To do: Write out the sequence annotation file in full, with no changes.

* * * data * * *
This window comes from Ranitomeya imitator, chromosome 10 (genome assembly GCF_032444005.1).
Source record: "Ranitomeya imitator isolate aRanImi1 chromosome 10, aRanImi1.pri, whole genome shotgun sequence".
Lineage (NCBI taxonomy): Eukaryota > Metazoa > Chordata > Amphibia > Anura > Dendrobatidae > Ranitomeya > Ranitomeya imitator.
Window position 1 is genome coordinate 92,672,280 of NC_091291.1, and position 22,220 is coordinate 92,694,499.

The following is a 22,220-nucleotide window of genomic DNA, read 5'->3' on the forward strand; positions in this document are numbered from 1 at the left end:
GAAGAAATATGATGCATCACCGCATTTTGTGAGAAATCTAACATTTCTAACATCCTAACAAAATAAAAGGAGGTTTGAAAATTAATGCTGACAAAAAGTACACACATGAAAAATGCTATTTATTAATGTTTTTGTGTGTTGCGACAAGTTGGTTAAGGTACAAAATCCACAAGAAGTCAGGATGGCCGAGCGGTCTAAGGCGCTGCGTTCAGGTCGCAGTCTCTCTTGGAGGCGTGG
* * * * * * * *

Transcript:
This window comes from Ranitomeya imitator, chromosome 10 (genome assembly GCF_032444005.1).
Source record: "Ranitomeya imitator isolate aRanImi1 chromosome 10, aRanImi1.pri, whole genome shotgun sequence".
Lineage (NCBI taxonomy): Eukaryota > Metazoa > Chordata > Amphibia > Anura > Dendrobatidae > Ranitomeya > Ranitomeya imitator.
Window position 1 is genome coordinate 92,672,280 of NC_091291.1, and position 22,220 is coordinate 92,694,499.

The following is a 22,220-nucleotide window of genomic DNA, read 5'->3' on the forward strand; positions in this document are numbered from 1 at the left end:
GAAGAAATATGATGCATCACCGCATTTTGTGAGAAATCTAACATTTCTAACATCCTAACAAAATAAAAGGAGGTTTGAAAATTAATGCTGACAAAAAGTACACACATGAAAAATGCTATTTATTAATGTTTTTGTGTGTTGCGACAAGTTGGTTAAGGTACAAAATCCACAAGAAGTCAGGATGGCCGAGCGGTCTAAGGCGCTGCGTTCAGGTCGCAGTCTCTCTTGGAGGCGTGG